Size isn’t the only factor that Rolex took into consideration when the brand redesigned the 2021 Explorer. The watchmaker also gave the piece a fetching – and unexpected – two-tone appearance, creating a yellow Rolesor version combining Oystersteel and 18K yellow gold.
 

“It’s the first time the Explorer is a bit swanky,” Hess said. “But it’s still a 36mm watch with the emblematic 3-6-9 on the dial. They just made the bezel gold, the center of the bracelet links gold, and made it a little more rich. I tip my hat to them. They blended their vintage history with modern enhancements. For years, people have been saying two-tone is going to make a comeback, and maybe this is the beginning.”
 

Vintage Explorer References Continue to Increase in Value

It’s impossible to say why Rolex chose to revamp the Explorer this year (the brand is famously secretive, especially when it comes to explaining its motives). But one thing is clear: “With Rolex now rereleasing the 36mm Explorer, it’s kind of lit the vintage market on fire,” said Cameron Barr, founder of the Los Angeles-based vintage watch dealer Craft & Tailored.
 

According to Barr, two to three years ago, you could easily pick up the vintage Explorer reference 14270 with a tritium dial for $2,500 to $3,000. “Now, it’s hard for me to buy a tritium dial for $6,500 to $7,000,” he added.

Barr noted the surge in interest in vintage Explorer reference 1016, in both the gilt and matte dial versions, as one reason why comparatively more recent five-digit references, such as the 14270, are rising in value. “The 1016 moved from being a $5,000 to $6,000 watch to being a $12,000 to $13,000 watch,” he explained. “Because earlier four-digit references got priced out, the later five-digit references became more popular.”
 

Vintage examples of the Explorer II are also burning up the secondhand market. Introduced in 1971 in a 40mm case, the model was originally intended for people, such as spelunkers and Arctic explorers, “who might not see daylight for days a time,” said Hess. That is why its signature 24-hour bezel featured an arrow to allow its wearer to track day and night hours.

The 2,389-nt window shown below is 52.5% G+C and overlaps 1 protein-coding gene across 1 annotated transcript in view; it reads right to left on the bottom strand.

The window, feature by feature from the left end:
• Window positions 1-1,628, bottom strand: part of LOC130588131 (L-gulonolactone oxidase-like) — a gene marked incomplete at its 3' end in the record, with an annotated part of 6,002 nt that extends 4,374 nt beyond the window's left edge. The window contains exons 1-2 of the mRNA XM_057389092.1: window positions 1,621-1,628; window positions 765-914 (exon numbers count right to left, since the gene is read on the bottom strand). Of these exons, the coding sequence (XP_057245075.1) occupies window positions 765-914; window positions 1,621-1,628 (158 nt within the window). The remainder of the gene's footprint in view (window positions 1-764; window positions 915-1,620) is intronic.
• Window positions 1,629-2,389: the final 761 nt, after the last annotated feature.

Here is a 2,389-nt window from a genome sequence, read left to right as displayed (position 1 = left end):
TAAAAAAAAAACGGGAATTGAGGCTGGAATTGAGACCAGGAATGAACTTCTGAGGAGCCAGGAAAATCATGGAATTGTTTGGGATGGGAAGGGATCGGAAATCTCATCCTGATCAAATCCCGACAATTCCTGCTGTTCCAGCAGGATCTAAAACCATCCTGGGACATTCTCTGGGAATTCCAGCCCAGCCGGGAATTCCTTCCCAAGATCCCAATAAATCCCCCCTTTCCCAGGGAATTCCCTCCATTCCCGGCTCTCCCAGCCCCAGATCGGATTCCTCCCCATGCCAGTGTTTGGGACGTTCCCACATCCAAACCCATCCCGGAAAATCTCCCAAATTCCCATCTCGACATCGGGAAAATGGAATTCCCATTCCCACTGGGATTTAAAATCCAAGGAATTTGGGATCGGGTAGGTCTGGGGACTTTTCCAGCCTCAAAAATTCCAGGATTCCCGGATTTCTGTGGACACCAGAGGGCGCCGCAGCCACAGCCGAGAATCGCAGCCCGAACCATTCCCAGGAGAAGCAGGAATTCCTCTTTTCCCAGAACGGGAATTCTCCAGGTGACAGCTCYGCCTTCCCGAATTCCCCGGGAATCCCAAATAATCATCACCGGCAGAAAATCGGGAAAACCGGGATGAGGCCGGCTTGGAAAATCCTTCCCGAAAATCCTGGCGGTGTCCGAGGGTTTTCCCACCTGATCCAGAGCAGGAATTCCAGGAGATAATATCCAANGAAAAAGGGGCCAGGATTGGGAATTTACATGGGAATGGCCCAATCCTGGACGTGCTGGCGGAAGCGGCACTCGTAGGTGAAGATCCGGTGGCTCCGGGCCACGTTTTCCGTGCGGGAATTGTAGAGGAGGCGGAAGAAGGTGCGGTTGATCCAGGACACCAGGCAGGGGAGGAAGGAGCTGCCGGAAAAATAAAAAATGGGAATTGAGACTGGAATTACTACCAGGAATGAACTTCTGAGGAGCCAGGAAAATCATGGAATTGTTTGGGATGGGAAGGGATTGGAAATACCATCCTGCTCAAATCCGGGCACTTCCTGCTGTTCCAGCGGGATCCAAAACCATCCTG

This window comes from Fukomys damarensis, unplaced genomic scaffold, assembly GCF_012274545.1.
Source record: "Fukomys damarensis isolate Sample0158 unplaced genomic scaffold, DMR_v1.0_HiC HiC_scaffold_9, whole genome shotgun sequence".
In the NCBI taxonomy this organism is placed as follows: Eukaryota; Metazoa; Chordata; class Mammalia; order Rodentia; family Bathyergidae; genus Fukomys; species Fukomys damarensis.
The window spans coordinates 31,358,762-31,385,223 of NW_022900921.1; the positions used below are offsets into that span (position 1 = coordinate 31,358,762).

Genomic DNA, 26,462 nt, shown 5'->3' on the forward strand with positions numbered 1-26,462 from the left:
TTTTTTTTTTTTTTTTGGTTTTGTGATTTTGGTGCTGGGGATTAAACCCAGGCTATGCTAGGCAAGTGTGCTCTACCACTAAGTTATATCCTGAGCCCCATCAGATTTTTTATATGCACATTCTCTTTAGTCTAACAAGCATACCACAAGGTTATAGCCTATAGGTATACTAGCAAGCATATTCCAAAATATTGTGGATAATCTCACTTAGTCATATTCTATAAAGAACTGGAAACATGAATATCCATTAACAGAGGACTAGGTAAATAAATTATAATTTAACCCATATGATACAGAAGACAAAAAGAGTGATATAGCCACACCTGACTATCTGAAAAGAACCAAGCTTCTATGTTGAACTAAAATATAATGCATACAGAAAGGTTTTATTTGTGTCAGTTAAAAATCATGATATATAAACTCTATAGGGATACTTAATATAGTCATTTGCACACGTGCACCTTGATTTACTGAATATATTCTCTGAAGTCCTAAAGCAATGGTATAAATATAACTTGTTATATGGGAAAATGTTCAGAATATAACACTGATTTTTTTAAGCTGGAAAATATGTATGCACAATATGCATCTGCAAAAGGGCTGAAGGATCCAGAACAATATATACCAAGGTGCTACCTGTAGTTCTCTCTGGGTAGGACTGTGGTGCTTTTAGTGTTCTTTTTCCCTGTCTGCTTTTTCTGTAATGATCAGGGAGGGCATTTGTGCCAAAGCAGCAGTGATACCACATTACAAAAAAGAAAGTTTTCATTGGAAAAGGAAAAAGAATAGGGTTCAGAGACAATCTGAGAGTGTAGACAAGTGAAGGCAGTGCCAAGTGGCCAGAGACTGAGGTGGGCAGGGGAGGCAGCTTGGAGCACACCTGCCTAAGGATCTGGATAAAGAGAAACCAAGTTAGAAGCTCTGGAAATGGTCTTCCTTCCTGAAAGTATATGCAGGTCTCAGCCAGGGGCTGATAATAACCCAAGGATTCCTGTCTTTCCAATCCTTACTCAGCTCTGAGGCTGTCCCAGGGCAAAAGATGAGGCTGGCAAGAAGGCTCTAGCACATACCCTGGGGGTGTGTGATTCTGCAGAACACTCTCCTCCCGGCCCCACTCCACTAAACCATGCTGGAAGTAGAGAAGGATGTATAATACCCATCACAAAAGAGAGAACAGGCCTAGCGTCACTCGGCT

The Explorer II reference 1655 “is the watch for me,” said Paul Altieri, Founder and CEO of Bob’s Watches, one of the web’s biggest dealers of pre-owned Rolex models. “It was below the radar until the last six months. They were hovering around $17,000 to $20,000 on the vintage market. Now they’re pushing $30,000.”
 

Both Barr and Altieri told Watchonista that the increased visibility and attention afforded the modern Explorer is at least partly responsible for the spike in queries over vintage Explorers.

It’s the Perfect Bridge Watch

Barr acknowledged that for a long time, he didn’t really like the Explorer. “I never understood it,” he said. “I wanted something with a rotating bezel. But this watch doesn’t have any features. It’s a time-only, chronometer-rated, superlative watch.”
 

Gradually, however, he came to see what sets the Explorer apart from the rest of the Rolex pantheon. “It bridges the gap between a dress watch and a sports watch,” Barr explained. “If you’re a one-watch-only kind of guy and you want something you can wear with a suit and something you can jump into the ocean with, this is it.”
 

For more information, visit the Rolex website.

(Photography by Liam O'Donnell)